Tachibana Ginchiyo

Woodblock painting of Tachibana Ginchiyo

Tachibana Ginchiyo (September 23, 1569-November 30, 1602) was head of the Tachibana clan and an onna-bugeisha from the Sengoku Jidai. She was the only surviving child of Tachibana Dōsetsu, the “Lightning God”. She was an unconventional leader, and one of the few that had an entourage of trained and armed women and is well-known for her solo stance against the Eastern Army during the Kyūshū Sekigahara Campaign in 1600.(1)

When Ginchiyo was born in 1569, her father was the one to personally name her. Ginchiyo’s name roughly means “one who would not listen idly to others”, which became an extremely fitting name as she got older. She rejected much of her mother’s teachings to be a lady, focusing more on martial arts. It is said that Ginchiyo was a stern and strict woman who excelled in communication.(2)

Ginchiyo took over the clan in 1575 at the age of six, inheriting her father’s territory and belongings, namely the sword known as Raikiri (“Lightning Cutter”). Her other siblings died extremely young and because she was the only remaining child, Dōsetsu made her heiress and asked for his retainers to fulfill this promise after his death. She married Tachibana Muneshige, who was Dōsetsu’s adopted son and who would continue the Tachibana line following Ginchiyo. Her father was killed during an attack on Neko’o Castle at the age of seventy-two.(3)

Following her father’s death in 1585, the Shimazu clan attacked the Tachibana’s ruling clan, the Ōtomo in Bungo Province, attacking Tachibana Castle. According to the Ōtomo Family Document, Ginchiyo gave the women firearms and they defended the castle from the Shimazu.(4)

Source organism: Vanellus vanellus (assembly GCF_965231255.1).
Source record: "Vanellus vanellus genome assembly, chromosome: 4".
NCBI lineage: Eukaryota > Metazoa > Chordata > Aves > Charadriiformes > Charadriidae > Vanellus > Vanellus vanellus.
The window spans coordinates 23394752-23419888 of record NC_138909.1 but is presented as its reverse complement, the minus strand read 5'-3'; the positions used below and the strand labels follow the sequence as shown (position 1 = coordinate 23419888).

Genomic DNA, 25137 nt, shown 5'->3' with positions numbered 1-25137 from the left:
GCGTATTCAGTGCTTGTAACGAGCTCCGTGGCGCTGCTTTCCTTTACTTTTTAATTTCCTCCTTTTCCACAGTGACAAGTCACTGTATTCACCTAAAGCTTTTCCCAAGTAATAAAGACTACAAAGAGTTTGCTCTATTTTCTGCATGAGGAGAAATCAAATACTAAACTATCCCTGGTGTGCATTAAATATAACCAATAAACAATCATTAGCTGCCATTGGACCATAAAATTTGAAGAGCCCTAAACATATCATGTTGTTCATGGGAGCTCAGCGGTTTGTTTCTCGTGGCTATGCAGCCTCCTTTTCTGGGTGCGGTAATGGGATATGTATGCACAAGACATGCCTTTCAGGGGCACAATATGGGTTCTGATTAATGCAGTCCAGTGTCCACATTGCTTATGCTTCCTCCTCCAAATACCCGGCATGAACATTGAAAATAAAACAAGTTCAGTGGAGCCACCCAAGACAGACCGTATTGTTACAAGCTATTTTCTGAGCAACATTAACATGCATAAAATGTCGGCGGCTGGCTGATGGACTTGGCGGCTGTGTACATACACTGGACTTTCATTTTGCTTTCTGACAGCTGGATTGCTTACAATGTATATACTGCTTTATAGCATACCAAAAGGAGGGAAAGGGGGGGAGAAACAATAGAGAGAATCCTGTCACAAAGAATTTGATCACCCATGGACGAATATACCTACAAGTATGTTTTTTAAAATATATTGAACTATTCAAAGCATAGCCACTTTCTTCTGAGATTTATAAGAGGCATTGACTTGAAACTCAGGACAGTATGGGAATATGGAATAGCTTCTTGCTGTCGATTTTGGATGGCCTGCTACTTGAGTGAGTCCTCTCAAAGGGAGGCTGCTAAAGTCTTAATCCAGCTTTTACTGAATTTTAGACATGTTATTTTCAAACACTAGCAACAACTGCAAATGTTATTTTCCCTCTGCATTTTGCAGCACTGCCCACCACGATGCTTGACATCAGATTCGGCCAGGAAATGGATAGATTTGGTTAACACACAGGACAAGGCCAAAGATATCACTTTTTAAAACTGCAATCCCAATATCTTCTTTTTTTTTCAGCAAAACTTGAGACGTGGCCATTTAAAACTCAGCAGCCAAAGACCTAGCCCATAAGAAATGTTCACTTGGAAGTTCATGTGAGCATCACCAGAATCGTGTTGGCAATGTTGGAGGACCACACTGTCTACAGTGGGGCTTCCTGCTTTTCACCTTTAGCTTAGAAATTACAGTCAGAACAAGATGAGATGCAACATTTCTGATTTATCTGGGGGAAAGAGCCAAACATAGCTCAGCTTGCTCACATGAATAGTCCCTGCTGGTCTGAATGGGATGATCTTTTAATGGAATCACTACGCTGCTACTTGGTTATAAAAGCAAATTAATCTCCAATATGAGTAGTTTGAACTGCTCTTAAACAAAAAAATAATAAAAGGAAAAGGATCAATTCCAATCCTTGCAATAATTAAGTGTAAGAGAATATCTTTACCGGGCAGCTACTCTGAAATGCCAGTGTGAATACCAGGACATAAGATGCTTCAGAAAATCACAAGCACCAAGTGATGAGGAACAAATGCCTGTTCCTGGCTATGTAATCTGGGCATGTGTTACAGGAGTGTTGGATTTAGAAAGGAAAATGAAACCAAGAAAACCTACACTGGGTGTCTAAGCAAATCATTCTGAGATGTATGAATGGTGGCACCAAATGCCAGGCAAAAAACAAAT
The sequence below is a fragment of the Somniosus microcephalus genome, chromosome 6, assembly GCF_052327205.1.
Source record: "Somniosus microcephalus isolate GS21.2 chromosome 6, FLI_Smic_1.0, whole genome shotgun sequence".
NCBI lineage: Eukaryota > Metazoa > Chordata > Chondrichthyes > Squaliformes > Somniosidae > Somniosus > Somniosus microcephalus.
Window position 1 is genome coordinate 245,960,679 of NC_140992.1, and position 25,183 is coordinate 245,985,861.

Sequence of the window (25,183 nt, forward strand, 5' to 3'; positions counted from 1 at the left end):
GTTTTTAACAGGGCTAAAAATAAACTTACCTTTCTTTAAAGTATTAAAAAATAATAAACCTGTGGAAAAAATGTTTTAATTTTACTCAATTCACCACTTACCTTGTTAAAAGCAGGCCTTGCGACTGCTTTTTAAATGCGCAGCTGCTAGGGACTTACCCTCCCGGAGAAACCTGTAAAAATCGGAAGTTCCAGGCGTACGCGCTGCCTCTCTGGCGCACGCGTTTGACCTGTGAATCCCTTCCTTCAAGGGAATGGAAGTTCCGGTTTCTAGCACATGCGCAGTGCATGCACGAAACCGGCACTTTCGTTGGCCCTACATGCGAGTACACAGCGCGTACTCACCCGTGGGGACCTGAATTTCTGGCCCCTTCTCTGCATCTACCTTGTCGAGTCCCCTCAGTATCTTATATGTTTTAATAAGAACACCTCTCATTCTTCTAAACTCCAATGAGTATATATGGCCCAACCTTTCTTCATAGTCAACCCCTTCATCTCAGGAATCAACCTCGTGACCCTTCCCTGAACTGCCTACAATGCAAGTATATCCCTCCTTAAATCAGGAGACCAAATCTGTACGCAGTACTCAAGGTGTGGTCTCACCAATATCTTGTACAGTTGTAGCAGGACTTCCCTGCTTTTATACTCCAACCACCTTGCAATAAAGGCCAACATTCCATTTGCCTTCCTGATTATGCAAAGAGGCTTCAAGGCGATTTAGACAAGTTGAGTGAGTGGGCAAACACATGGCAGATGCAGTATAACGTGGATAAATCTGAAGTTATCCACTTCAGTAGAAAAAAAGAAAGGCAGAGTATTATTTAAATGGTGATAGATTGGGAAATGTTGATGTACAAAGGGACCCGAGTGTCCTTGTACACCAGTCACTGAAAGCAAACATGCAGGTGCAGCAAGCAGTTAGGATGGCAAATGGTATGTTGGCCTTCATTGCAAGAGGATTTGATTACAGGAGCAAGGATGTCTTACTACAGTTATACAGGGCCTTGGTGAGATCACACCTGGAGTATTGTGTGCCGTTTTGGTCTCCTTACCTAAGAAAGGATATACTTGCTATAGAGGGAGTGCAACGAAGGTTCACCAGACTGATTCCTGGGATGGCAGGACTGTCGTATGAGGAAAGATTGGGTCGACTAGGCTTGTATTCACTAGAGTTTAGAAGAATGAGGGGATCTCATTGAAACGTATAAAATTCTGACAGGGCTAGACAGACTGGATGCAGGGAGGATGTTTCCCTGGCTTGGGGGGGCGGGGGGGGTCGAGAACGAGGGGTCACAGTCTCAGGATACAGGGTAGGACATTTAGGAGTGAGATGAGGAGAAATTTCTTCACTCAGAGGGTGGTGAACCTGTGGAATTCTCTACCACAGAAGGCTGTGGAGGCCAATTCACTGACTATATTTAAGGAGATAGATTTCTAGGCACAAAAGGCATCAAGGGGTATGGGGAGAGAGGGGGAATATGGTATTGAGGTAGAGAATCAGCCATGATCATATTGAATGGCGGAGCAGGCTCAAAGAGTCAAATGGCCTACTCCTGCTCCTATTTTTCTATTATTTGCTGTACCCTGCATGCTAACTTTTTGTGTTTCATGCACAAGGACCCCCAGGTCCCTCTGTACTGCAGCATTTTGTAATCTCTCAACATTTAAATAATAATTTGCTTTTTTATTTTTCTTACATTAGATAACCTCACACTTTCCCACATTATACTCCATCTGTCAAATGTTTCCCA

Not long after, Toyotomi Hideyoshi began his conquest of Kyūshū, leading an army of 200,000. The Shimazu Army retreated back to Higo Province, and the Tachibana were eventually forced to flee as a result of Hideyoshi’s campaign. Their clan’s castle fell and was given to Kobayakawa Takakage. The husband and wife duo would eventually join Hideyoshi to help him defeat the Shimazu.(5)

In 1587, Muneshige split from the Ōtomo clan, becoming an independent daimyō. The Tachibana settled in at Yanagawa Castle in Chikugo Province, but Ginchiyo and Muneshige did not see eye to eye on how to run the clan. They already did not like one another and the disagreements on domains and policies only soured their rocky relationship. Despite the fact that Muneshige was now the head of the Tachibana clan, Ginchiyo still influenced the politics and military of the clan.(6)

When Hideyoshi’s campaign of Kyūshū finally came to an end, Hideyoshi returned Tachibana Castle to Ginchiyo, who left to live in her clan’s castle while Muneshige resided in Yanagawa. She managed the clan if Muneshige was absent and was present at the Siege of Odawara Castle in 1590, the battle that would lead to Japan’s reunification under Hideyoshi, at least for a while.(7)